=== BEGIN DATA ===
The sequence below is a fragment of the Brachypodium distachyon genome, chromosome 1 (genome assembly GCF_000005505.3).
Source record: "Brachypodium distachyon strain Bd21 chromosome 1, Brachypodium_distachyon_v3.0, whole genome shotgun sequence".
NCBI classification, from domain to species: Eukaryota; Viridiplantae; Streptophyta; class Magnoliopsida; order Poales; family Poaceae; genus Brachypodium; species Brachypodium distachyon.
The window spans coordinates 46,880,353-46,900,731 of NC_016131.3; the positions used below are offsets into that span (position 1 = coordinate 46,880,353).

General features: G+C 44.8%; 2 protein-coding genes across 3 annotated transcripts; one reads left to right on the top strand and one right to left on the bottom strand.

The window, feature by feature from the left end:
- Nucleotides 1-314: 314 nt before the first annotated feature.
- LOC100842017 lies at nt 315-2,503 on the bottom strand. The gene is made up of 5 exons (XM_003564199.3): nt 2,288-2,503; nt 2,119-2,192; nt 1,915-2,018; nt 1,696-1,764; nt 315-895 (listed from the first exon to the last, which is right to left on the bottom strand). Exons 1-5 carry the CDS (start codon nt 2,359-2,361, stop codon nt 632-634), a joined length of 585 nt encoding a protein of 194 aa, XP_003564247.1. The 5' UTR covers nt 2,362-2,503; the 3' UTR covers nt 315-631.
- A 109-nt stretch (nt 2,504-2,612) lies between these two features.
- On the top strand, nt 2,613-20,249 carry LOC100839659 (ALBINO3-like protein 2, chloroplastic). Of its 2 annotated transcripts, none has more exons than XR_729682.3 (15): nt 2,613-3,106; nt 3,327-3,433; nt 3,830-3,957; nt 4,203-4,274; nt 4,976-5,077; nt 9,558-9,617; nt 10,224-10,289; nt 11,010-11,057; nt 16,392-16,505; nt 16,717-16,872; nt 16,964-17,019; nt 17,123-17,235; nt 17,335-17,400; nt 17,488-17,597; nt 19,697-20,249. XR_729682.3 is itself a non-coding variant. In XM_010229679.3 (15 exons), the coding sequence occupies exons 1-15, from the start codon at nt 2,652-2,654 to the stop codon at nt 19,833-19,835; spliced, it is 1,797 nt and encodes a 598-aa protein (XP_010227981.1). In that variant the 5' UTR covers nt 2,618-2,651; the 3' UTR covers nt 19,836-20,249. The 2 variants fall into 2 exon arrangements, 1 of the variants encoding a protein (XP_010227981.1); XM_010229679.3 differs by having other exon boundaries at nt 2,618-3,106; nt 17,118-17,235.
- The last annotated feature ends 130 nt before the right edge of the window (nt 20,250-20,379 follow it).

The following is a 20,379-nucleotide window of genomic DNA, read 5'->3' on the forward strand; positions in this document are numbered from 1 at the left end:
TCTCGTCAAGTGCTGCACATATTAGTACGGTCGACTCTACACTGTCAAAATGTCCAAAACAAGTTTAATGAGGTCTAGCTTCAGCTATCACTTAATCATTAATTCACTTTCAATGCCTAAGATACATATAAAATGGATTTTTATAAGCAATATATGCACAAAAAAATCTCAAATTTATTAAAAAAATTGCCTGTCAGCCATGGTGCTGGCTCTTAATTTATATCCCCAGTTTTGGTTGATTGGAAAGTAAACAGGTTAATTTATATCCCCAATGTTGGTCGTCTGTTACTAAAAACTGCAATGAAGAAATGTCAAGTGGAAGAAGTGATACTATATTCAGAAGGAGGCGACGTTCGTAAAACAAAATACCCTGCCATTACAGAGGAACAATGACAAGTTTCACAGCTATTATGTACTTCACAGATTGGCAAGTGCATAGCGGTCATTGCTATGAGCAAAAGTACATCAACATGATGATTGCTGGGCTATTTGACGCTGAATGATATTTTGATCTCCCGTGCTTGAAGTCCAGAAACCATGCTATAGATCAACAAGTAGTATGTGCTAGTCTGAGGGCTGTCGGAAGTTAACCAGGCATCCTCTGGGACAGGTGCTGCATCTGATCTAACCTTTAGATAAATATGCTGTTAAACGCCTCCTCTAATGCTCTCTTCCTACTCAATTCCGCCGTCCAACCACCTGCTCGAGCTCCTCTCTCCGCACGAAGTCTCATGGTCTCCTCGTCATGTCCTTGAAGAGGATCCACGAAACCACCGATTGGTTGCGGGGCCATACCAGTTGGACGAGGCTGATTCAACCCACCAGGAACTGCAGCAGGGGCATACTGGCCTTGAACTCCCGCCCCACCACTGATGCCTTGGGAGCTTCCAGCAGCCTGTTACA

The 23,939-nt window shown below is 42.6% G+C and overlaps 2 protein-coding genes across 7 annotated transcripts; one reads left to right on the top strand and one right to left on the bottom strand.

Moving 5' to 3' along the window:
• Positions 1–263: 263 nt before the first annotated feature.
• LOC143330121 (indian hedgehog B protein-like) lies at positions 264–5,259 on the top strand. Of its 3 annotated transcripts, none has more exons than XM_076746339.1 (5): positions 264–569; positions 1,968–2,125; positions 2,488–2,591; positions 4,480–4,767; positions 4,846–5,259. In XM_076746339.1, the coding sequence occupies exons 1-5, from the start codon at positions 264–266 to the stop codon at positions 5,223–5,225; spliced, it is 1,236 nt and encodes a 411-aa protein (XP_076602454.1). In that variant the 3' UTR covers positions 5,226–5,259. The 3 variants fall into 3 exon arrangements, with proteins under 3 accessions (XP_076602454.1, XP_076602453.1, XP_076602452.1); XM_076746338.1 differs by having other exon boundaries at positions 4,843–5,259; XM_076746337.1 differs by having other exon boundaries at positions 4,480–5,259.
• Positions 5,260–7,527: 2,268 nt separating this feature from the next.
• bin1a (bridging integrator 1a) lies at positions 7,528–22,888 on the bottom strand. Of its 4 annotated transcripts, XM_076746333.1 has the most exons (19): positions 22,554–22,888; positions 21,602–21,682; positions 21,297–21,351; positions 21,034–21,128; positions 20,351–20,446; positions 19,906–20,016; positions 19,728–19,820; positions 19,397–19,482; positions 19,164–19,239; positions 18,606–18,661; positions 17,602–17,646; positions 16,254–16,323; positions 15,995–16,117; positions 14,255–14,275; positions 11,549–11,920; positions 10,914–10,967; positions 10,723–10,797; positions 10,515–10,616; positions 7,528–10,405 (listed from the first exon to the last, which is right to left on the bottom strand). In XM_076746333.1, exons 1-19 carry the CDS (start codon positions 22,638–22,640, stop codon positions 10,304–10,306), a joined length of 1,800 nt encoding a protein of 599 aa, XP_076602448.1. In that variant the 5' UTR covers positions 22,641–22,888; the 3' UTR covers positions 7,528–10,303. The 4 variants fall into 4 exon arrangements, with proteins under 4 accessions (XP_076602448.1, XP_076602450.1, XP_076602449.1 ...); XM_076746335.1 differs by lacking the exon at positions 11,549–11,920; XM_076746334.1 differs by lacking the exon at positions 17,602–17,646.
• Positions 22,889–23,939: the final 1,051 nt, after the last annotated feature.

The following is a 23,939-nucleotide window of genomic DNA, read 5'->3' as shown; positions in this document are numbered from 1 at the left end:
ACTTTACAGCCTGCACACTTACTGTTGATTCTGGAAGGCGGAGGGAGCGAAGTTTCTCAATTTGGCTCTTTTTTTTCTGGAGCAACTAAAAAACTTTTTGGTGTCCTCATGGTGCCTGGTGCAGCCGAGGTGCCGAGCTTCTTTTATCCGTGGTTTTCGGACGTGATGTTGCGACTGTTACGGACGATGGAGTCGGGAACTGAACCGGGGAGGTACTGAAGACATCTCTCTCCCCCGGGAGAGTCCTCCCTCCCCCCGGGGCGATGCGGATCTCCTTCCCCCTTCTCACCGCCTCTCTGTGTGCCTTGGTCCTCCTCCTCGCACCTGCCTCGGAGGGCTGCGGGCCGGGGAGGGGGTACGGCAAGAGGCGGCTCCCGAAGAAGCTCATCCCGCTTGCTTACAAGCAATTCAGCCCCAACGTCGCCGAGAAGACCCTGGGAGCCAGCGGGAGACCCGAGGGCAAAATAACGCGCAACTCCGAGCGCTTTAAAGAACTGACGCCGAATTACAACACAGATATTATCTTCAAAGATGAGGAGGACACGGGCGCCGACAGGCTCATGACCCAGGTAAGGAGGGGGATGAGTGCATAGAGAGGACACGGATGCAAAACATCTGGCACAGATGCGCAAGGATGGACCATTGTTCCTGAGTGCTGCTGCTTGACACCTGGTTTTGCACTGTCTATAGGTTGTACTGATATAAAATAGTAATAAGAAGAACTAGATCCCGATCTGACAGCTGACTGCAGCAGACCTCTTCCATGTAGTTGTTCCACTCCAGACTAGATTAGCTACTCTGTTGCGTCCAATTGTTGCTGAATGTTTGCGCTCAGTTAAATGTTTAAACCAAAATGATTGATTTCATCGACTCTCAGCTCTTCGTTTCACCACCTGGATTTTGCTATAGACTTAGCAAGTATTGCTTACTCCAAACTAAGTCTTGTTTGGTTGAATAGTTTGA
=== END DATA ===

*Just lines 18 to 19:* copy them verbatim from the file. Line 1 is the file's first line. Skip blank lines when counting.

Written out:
• Positions 5,260–7,527: 2,268 nt separating this feature from the next.
• bin1a (bridging integrator 1a) lies at positions 7,528–22,888 on the bottom strand. Of its 4 annotated transcripts, XM_076746333.1 has the most exons (19): positions 22,554–22,888; positions 21,602–21,682; positions 21,297–21,351; positions 21,034–21,128; positions 20,351–20,446; positions 19,906–20,016; positions 19,728–19,820; positions 19,397–19,482; positions 19,164–19,239; positions 18,606–18,661; positions 17,602–17,646; positions 16,254–16,323; positions 15,995–16,117; positions 14,255–14,275; positions 11,549–11,920; positions 10,914–10,967; positions 10,723–10,797; positions 10,515–10,616; positions 7,528–10,405 (listed from the first exon to the last, which is right to left on the bottom strand). In XM_076746333.1, exons 1-19 carry the CDS (start codon positions 22,638–22,640, stop codon positions 10,304–10,306), a joined length of 1,800 nt encoding a protein of 599 aa, XP_076602448.1. In that variant the 5' UTR covers positions 22,641–22,888; the 3' UTR covers positions 7,528–10,303. The 4 variants fall into 4 exon arrangements, with proteins under 4 accessions (XP_076602448.1, XP_076602450.1, XP_076602449.1 ...); XM_076746335.1 differs by lacking the exon at positions 11,549–11,920; XM_076746334.1 differs by lacking the exon at positions 17,602–17,646.